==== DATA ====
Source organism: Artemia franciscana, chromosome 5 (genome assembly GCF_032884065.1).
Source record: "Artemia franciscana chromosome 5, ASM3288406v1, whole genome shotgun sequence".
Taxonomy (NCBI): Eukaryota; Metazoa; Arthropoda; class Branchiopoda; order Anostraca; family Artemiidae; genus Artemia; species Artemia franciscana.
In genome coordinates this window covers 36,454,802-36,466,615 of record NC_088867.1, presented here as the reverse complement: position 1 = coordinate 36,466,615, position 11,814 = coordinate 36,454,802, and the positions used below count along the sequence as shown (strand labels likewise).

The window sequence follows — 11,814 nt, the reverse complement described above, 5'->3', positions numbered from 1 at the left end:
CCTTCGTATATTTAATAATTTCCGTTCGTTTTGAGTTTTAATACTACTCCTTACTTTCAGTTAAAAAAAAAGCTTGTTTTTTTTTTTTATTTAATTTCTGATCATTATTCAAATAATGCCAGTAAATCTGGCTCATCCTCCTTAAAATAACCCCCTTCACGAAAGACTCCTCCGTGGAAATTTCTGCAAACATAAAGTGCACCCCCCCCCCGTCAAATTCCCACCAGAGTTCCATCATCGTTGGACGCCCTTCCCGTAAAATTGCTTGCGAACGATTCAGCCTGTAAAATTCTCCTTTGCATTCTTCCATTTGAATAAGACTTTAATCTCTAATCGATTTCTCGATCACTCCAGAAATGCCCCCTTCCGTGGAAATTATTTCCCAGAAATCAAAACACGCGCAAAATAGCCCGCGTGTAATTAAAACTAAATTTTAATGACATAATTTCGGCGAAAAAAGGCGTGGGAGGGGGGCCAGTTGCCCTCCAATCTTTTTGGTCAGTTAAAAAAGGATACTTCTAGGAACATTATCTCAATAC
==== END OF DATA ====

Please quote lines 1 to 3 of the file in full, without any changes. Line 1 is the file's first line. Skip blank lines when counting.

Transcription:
Source organism: Artemia franciscana, chromosome 5 (genome assembly GCF_032884065.1).
Source record: "Artemia franciscana chromosome 5, ASM3288406v1, whole genome shotgun sequence".
Taxonomy (NCBI): Eukaryota; Metazoa; Arthropoda; class Branchiopoda; order Anostraca; family Artemiidae; genus Artemia; species Artemia franciscana.